Secondly, there is the question on how to treat the first dimension when there are several dimensions. The tables below illustrate the problem:


First dimension.png


In the left table, you want the accumulation to re-start for each new product. You do not want the accumulation to continue from the previous product. Note that for ‘2014 Jan’ the accumulation is reset.


But in the right table, it is the other way around: A moving annual total should span over two calendar years, so you want the accumulation to continue over into a new value of the first dimension.


In QlikView and Qlik Sense there are several ways to create accumulations, each with its own pros and cons.


1. Using the control in QlikView charts

In a QlikView chart, you can easily create an accumulation just by selecting the right chart setting:


Chart UI accumulation.png


This method will however fail both the above challenges. Also, an accumulation can only be made over the first dimension, and the accumulation will always be reset for a new value in the second dimension.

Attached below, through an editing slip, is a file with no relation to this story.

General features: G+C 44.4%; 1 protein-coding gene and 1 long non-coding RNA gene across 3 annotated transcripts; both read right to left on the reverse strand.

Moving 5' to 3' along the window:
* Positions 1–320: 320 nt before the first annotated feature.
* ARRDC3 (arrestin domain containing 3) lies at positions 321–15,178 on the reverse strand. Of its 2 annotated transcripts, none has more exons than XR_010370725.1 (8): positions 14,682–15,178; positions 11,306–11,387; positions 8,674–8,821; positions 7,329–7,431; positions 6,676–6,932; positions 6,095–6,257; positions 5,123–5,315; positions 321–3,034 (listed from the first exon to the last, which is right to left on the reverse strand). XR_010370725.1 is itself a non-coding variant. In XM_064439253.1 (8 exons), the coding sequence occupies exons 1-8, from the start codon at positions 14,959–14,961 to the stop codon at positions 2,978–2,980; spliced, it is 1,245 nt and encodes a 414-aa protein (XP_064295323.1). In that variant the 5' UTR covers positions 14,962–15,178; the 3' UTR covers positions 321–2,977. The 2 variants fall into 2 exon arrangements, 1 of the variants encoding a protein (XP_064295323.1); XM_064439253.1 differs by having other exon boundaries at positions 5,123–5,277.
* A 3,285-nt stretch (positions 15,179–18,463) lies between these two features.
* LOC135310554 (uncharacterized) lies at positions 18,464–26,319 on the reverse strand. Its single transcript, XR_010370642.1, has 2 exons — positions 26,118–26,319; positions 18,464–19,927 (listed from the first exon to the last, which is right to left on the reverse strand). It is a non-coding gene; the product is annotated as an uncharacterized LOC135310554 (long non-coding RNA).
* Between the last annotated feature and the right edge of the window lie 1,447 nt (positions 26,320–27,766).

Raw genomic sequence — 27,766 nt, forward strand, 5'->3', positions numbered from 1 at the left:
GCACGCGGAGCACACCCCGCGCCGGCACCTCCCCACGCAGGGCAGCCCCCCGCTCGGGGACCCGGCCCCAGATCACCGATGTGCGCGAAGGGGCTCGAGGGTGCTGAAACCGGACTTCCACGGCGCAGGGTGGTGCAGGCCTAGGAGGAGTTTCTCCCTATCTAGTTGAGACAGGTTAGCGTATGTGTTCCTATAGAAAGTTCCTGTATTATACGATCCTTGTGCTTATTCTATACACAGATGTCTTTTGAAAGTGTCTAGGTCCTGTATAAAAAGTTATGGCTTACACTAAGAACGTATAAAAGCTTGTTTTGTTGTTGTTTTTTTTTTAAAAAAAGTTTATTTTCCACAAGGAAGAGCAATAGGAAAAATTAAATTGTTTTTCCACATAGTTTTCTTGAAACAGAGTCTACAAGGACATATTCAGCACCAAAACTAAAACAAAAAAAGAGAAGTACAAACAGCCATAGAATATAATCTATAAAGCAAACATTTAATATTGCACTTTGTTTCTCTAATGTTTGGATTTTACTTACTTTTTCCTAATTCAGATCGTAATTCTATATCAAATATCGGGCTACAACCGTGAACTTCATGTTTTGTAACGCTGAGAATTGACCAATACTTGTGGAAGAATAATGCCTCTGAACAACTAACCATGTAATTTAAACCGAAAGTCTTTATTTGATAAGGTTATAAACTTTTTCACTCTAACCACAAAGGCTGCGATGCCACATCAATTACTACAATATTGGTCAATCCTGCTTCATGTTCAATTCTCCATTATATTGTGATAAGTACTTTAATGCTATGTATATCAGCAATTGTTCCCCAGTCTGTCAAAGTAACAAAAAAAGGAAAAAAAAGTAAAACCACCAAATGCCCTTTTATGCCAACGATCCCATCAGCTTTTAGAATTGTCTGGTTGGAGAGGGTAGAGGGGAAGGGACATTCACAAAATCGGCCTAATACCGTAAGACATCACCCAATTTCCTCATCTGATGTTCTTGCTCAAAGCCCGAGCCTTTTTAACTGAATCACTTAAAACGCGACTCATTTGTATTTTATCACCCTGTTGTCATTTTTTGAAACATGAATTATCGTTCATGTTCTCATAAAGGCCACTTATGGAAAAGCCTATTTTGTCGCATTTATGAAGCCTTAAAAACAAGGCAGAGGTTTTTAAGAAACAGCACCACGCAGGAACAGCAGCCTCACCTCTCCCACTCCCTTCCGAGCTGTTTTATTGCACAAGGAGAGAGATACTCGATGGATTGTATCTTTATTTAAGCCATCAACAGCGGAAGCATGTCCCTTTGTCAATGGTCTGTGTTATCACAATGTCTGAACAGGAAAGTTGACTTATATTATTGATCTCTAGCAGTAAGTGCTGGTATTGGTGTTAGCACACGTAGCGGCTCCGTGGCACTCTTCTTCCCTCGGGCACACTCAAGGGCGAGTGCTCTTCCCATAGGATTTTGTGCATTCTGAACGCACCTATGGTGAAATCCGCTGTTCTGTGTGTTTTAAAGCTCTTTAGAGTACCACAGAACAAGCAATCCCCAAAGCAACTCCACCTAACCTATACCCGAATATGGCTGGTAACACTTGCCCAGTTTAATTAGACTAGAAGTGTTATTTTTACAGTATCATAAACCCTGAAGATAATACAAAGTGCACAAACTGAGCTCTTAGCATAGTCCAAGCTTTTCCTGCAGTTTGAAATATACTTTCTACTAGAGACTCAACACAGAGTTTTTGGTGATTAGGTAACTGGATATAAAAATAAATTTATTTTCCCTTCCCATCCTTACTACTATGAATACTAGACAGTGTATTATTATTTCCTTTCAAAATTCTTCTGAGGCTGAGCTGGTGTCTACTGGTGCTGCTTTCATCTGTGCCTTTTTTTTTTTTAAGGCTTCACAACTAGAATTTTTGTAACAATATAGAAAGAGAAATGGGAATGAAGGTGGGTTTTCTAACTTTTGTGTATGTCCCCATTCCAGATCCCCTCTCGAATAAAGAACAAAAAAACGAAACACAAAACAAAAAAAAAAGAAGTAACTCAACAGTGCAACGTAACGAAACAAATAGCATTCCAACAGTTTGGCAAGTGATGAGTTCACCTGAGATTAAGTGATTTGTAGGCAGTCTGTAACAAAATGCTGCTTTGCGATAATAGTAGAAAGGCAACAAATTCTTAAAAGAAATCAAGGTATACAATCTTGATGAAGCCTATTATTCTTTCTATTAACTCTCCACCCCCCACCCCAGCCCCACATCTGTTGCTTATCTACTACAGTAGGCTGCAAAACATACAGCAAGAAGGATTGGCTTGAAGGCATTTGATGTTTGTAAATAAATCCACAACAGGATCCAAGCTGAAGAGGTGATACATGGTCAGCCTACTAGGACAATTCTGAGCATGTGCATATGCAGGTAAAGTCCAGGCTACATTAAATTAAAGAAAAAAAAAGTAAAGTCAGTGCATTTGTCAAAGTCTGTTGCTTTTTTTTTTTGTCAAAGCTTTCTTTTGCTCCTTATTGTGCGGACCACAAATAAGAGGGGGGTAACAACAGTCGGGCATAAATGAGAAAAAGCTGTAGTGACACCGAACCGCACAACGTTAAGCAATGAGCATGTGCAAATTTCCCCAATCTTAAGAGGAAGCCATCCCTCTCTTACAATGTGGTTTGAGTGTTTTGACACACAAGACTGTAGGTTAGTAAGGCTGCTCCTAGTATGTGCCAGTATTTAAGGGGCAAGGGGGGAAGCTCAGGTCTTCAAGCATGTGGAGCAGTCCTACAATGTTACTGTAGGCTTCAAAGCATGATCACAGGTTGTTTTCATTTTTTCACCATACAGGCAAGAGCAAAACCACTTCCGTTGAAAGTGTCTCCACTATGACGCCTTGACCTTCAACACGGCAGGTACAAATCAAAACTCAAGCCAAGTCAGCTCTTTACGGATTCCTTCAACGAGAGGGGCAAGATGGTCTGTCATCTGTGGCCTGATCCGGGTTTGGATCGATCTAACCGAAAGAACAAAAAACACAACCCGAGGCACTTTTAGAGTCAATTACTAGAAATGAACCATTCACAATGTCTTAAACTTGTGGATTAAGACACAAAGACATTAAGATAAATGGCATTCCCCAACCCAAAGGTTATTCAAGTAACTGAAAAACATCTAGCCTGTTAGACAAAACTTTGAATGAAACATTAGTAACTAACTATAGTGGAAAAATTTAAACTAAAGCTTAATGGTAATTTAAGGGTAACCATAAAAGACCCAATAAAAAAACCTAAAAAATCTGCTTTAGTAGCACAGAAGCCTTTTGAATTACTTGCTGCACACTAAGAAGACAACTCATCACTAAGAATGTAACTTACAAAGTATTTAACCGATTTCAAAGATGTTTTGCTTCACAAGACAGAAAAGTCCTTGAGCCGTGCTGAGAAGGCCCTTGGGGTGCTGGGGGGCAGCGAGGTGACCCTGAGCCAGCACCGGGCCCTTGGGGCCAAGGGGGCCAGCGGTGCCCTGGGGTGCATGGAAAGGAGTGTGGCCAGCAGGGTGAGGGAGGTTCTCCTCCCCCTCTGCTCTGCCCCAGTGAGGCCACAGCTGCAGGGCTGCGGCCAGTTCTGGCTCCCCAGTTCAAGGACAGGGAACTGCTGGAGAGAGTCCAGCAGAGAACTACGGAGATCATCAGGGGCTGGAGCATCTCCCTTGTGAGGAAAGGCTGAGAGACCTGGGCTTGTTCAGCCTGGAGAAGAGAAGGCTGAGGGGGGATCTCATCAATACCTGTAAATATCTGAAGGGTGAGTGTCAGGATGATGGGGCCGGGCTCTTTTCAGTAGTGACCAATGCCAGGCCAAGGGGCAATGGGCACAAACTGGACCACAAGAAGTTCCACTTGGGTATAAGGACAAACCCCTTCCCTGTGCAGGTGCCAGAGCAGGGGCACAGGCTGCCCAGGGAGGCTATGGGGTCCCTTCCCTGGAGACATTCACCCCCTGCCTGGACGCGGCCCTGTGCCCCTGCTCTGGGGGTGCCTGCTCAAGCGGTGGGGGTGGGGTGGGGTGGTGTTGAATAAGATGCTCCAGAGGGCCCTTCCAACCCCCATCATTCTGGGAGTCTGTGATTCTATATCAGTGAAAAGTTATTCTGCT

Further, you cannot use it to calculate moving averages. It only works for calculations of sums.


2. Using the Above() function

If you use the Above() function in a chart table like


     RangeSum(Above(total Sum(Amount) , 0, 12))


or in an Aggr() table like


     Only(Aggr(RangeSum(Above(total Sum({Amount),0,12)), YearMonth))


you will get a 12-month moving total. It will pass the “multiple dimensions” challenge: By using – or not using – the total specifier in the Above() function you can decide which behaviour you want.


But it will fail the “no data” challenge. There is a however a way to make an accumulation in an Aggr() table work also for this problem: Trick the QIX engine to show all rows by adding a zero term for all dimensional values:


     Only(Aggr(RangeSum(Above(total Sum(Amount) + Sum({1} 0),0,12)), YearMonth))


and enable the display of zero values. Then you will get the right numbers also when some dimensional values are excluded.


3. Using an As-Of table in the data model